Why I Am Over MLB [OPINION]
I have loved baseball since I was barely big enough to walk. Growing up, I was a big Oakland A’s fan (yes, I was a front-running six-year-old), until I became a die-hard Twins fan at the age of nine.
I have subscribed to MLB.tv for the last 12 seasons, including this one and it is generally the only thing you will find on my TV during the summer.
I can tell you who has won every World Series since 1982, my birth year. I have attended hundreds of MLB games over the years in different states, and in 2009 I went to over 100 Twins games.
With all that said, why do I suddenly feel like I am forcing myself to watch baseball this season? It would also appear that I am not the only one feeling this way- average attendance in MLB is currently at just 27,622 fans per game, which is the lowest it has been since 1996.
One of the things that kills me is the extreme commercialism of today’s game. From the ads all over the walls in the outfield and behind home plate, to the two minute commercial breaks in between every half-inning and every element of the game being sponsored on the broadcasts, it’s just too much.
I can’t believe I pay $100/month for cable, with most of that money going to ESPN/Fox Sports carriage fees, and still have to sit through commercials and listen to live reads throughout the game. In Europe, soccer is shown commercial-free. The trade-off is small logos on jerseys and ribbon boards surrounding the pitch with constant ads.
Somehow, in MLB and other professional American sports, we get ALL of those things (save for the jersey ads, which only the NBA has at this point).
There is a misconception about the length of games being an issue. For me, it’s more about the PACE of the play. Pitchers taking over thirty seconds to throw a pitch are a major boredom inducer, as are batters who need to step out of the batter’s box after each and every pitch to “reset.”
Anecdotally, it seems like there are simply less balls put in play in general compared to years past. Every at-bat seems to last 7-8 pitches, with most ending in a strikeout or walk.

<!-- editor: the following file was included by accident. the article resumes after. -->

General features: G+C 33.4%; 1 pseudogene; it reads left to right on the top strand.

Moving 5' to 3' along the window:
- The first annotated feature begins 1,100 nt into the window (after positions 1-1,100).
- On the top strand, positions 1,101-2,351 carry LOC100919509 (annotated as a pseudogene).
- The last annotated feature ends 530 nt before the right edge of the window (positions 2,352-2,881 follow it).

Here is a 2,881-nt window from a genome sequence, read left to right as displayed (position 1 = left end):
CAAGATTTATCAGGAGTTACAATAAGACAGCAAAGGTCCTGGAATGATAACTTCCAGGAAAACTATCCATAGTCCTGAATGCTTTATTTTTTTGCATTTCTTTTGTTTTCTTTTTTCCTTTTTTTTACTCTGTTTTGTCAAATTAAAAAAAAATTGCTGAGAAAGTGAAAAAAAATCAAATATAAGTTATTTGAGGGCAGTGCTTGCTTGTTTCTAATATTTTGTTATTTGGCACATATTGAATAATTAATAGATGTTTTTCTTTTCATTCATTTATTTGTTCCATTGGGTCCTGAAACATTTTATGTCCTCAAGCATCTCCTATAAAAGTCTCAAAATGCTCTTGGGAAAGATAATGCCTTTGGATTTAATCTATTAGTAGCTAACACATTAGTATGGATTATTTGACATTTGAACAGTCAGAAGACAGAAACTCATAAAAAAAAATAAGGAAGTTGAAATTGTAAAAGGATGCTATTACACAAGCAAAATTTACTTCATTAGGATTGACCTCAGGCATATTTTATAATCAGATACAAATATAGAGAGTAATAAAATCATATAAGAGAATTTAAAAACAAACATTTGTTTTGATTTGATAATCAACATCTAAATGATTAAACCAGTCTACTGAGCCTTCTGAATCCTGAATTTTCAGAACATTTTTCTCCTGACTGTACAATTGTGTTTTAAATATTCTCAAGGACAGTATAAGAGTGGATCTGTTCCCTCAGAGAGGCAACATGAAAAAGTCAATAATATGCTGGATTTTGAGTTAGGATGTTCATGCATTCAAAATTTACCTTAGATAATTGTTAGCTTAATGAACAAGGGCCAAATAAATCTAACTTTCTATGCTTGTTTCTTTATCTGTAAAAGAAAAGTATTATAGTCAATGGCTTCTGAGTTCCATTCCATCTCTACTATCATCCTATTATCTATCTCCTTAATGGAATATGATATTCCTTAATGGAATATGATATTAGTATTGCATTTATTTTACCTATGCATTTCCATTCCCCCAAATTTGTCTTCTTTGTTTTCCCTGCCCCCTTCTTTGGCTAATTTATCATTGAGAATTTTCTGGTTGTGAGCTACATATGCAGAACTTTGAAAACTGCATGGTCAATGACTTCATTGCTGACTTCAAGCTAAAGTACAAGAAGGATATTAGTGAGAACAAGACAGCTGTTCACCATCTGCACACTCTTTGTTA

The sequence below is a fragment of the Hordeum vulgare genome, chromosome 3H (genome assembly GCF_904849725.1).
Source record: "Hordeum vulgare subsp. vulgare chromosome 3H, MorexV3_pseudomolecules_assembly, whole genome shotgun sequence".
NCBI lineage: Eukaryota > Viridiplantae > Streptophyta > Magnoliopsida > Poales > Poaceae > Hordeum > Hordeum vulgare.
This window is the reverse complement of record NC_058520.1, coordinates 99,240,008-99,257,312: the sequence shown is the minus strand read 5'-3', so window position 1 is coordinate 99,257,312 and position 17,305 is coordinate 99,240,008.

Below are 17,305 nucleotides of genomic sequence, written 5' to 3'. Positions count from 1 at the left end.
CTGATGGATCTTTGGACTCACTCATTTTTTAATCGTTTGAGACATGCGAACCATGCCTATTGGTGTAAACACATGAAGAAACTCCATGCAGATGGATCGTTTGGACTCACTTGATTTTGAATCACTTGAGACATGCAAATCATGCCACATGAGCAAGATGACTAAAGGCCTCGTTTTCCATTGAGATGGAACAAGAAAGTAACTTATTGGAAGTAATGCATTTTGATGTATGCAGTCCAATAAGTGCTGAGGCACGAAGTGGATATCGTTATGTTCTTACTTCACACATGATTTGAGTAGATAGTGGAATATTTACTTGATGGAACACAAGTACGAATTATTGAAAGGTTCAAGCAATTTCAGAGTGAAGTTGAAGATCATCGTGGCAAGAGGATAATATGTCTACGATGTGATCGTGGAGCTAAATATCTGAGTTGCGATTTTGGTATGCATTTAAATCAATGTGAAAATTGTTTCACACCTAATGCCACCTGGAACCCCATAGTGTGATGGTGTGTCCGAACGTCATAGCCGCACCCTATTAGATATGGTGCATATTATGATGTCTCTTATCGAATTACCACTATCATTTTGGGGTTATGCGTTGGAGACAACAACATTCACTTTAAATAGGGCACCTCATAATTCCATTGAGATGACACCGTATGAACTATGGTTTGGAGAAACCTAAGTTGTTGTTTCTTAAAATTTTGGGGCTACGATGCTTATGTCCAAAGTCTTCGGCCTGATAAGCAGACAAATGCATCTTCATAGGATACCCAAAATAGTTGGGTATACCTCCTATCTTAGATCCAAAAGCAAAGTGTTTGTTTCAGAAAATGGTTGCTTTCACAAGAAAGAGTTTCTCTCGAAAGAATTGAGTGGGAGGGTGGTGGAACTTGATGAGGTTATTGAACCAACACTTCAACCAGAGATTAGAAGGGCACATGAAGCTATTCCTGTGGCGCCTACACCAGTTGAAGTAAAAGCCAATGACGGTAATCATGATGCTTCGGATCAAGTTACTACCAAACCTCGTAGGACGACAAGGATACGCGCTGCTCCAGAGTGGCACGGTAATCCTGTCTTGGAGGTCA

The cost of going to a game has also gotten ridiculous. The average cost to go to a game at the Metrodome in 2009, with the Twins coming off of six playoff appearances in nine seasons, was approximately $21, with upper deck general admission seats starting at just six dollars for any regular season game.
Granted, the Twins have moved outdoors to very cool Target Field in 2010, but the average ticket price has nearly doubled to $32.68, while the team has been butt. You’ll need an advanced math degree to figure out how much your ticket will cost for a game, with 27 different seat pricing tiers and five different “levels” of games/opponents.
Add the $10-$20 for parking and $6 bottles of water and $11 hamburgers and you are in for well over $200 for a family of four to attend a game.
Don’t get me started on the game experience itself, as it seems like the last people that teams are trying to please are the people who are there to actually watch a baseball game. From blaring music between every pitch, scoreboards literally demanding “LOUD NOISES,” and an endless glut of bars and premium seating areas for those people who couldn’t care less about the game, actual baseball fans are sent further and further to the back of the line.
Finally, I just do not feel like the Twins, or a lot of other teams, are truly making an effort to put a winning team on the field. The mantra seems to be to put together a ‘decent’ team that, if everything goes right, could maybe get a Wild Card.
The Pohlad family bought the Twins for $32 million in 1984, while the team is now valued at $1.15 billion dollars. Despite the fact that the Pohlads will pocket a cool BILLION dollars whenever they decide to cash out, they continue to put a mediocre product on the field, devoid of any impact free agents or additions that would boost the club into a legitimate playoff contender.
Between the glacial pace of the games, the cost to go to a game in person, the constant noise and distraction and the marginalization of the average fan I just can’t get into it like I used to.